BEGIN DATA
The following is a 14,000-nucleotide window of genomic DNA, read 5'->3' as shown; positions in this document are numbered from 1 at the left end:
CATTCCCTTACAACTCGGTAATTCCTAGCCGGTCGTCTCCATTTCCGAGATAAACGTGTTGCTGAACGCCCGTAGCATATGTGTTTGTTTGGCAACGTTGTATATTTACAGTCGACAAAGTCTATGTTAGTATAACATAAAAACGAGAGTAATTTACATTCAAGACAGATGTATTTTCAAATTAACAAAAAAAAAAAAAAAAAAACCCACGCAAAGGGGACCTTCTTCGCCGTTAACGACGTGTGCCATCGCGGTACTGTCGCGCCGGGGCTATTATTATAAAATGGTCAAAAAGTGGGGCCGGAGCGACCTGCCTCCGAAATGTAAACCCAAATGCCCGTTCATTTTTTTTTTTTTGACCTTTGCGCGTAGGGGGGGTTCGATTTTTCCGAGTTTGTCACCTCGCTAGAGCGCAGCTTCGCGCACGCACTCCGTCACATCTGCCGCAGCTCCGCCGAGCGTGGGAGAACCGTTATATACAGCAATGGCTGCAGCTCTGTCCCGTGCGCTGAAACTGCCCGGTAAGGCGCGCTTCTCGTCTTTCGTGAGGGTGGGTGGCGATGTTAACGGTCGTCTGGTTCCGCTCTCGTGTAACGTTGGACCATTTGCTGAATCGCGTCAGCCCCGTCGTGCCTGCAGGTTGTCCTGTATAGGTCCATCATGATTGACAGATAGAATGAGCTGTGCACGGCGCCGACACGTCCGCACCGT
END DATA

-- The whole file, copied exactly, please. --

The following is a 14,000-nucleotide window of genomic DNA, read 5'->3' as shown; positions in this document are numbered from 1 at the left end:
CATTCCCTTACAACTCGGTAATTCCTAGCCGGTCGTCTCCATTTCCGAGATAAACGTGTTGCTGAACGCCCGTAGCATATGTGTTTGTTTGGCAACGTTGTATATTTACAGTCGACAAAGTCTATGTTAGTATAACATAAAAACGAGAGTAATTTACATTCAAGACAGATGTATTTTCAAATTAACAAAAAAAAAAAAAAAAAAACCCACGCAAAGGGGACCTTCTTCGCCGTTAACGACGTGTGCCATCGCGGTACTGTCGCGCCGGGGCTATTATTATAAAATGGTCAAAAAGTGGGGCCGGAGCGACCTGCCTCCGAAATGTAAACCCAAATGCCCGTTCATTTTTTTTTTTTTGACCTTTGCGCGTAGGGGGGGTTCGATTTTTCCGAGTTTGTCACCTCGCTAGAGCGCAGCTTCGCGCACGCACTCCGTCACATCTGCCGCAGCTCCGCCGAGCGTGGGAGAACCGTTATATACAGCAATGGCTGCAGCTCTGTCCCGTGCGCTGAAACTGCCCGGTAAGGCGCGCTTCTCGTCTTTCGTGAGGGTGGGTGGCGATGTTAACGGTCGTCTGGTTCCGCTCTCGTGTAACGTTGGACCATTTGCTGAATCGCGTCAGCCCCGTCGTGCCTGCAGGTTGTCCTGTATAGGTCCATCATGATTGACAGATAGAATGAGCTGTGCACGGCGCCGACACGTCCGCACCGT